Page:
Bottom-up nanopatterning by selective Atomic Layer Deposition

Group: CoCooN

Promotors: Jolien Dendooven and Christophe Detavernier

Supervisors: Ji-Yu Feng and Matthias Minjauw

For more information, call 09/264.43.42 or contact one of the persons above (contact details are appearing by clicking on the person's name)

During the past five decades, the advances made in the electronics industry have had a huge impact on the development of modern civilization. These advances are largely driven by the downscaling (scaling) of integrated circuits (ICs), represented by Moore’s Law. However, huge challenges arise for future technology nodes below 10 nm. For example, the increasing resistance of  Cu interconnect will become a bottleneck for further downscaling. Therefore, new materials are investigated to replace Cu, for example Co and Ni (Figure 1a). Furthermore, IC-fabrication currently relies almost completely on top-down processing, where thin films are deposited first, and patterned afterwards using lithography. Continued downscaling will require the adoption of bottom-up fabrication schemes for the most demanding processing steps.

Atomic layer deposition (ALD) is a thin film deposition technology in which the growing film is alternately exposed to typically a chemical precursor and a gas (co-reactant), each reacting with the surface in a self-limited way. This results in the sequential deposition of mono or sub-monolayers of material and enables the deposition of thin films with precise thickness control and excellent conformality. As a result, ALD of oxide films is already being applied for some of the most demanding processing steps in IC-fabrication. As ALD is very sensitive to the surface chemistry, so-called area-selective deposition can be acquired for some ALD processes, enabling bottom-up processing. For instance, ALD of Ru using the RuO4-precursor in combination with H2 gas as the co-reactant, has recently been shown to preferentially grow on H-terminated Si, rather than SiO2 (Figure 1b). Continued research is necessary to enable the application of area-selective ALD in IC-fabrication.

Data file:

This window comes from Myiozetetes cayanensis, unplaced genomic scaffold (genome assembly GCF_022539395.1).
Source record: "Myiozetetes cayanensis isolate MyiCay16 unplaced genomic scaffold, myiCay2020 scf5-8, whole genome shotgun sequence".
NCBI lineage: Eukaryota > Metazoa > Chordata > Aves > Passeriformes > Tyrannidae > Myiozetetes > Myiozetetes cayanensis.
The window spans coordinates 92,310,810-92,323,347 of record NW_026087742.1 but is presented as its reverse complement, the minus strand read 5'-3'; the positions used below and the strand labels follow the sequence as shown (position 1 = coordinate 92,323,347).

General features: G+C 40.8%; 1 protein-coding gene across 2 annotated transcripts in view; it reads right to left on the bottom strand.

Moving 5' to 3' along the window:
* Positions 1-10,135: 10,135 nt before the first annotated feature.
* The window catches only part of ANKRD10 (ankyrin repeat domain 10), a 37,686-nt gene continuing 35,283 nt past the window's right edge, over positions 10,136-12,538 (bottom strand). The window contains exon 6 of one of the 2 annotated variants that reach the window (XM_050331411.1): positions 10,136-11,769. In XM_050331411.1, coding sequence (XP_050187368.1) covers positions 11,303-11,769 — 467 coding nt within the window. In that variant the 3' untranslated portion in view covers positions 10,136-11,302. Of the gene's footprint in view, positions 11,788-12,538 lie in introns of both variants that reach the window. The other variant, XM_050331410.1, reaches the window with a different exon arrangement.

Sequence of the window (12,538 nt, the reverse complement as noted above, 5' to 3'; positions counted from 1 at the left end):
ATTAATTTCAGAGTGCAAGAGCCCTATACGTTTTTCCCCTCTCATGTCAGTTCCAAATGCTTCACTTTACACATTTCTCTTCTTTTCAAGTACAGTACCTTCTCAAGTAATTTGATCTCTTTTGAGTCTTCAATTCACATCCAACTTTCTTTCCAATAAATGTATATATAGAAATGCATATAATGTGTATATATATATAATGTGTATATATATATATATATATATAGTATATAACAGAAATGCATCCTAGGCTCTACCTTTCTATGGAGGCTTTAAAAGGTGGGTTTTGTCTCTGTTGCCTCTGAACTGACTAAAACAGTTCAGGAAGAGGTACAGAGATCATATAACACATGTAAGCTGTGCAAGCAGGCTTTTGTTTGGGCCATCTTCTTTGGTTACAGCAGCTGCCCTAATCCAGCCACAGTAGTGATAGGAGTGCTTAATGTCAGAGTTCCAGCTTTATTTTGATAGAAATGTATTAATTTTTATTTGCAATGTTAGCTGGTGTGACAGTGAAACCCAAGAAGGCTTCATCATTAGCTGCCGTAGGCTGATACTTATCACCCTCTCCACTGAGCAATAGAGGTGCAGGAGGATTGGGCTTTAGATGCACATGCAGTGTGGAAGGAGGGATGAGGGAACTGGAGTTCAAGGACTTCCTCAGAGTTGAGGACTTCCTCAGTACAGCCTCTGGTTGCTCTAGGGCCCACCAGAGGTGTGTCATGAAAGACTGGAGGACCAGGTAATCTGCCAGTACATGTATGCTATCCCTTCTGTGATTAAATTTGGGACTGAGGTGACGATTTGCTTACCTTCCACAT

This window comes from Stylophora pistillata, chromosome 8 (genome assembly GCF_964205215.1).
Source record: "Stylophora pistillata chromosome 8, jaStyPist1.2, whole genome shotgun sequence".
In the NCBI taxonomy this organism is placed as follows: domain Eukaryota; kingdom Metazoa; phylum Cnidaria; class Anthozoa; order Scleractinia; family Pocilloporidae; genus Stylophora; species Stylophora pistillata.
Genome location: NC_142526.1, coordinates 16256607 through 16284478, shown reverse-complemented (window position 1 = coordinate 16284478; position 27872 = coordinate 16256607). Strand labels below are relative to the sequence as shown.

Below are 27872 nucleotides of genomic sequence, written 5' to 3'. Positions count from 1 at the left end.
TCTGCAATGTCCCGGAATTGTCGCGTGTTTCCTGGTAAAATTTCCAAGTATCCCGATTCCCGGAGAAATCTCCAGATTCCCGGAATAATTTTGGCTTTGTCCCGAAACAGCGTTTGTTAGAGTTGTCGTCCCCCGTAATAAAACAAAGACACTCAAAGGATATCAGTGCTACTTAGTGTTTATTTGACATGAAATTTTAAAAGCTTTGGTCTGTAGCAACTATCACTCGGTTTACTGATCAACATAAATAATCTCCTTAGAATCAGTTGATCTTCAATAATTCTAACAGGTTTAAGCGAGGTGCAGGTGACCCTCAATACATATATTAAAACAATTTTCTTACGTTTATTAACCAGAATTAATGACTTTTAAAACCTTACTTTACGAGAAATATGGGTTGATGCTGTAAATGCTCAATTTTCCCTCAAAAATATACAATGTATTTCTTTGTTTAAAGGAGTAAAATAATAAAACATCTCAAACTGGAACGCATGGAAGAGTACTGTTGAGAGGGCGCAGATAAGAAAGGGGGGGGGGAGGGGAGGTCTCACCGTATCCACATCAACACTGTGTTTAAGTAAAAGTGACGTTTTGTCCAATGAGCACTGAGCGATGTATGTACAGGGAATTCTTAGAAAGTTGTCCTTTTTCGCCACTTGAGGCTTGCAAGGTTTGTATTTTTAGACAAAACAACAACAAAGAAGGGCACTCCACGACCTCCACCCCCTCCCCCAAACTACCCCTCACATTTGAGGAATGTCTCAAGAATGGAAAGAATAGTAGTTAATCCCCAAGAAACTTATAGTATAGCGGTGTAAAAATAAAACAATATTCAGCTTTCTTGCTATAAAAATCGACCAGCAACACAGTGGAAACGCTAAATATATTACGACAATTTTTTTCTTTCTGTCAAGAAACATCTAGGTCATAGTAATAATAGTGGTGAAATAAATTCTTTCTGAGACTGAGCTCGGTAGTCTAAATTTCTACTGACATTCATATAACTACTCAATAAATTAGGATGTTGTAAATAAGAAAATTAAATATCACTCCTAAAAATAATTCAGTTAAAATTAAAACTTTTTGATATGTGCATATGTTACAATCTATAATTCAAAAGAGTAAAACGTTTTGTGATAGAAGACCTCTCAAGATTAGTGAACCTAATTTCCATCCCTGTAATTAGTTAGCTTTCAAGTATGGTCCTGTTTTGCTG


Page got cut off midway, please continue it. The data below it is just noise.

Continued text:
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The Winter research group at Wayne State University recently reported two very promising Co and Ni ALD processes. However, the reaction mechanism for these processes is still largely unknown. Therefore, by using in situ Fourier transform infrared spectroscopy (FTIR), in situ quadrupole mass spectroscopy (QMS) and in vacuo X-ray photoelectron spectroscopy (XPS), the ALD reaction mechanism during steady growth will be investigated. This knowledge is crucial to develop possible strategies for area-selective ALD of Co and Ni, as a potential bottom-up fabrication method for interconnects. This way, the student will acquire experience with both thin film deposition and several characterization methods.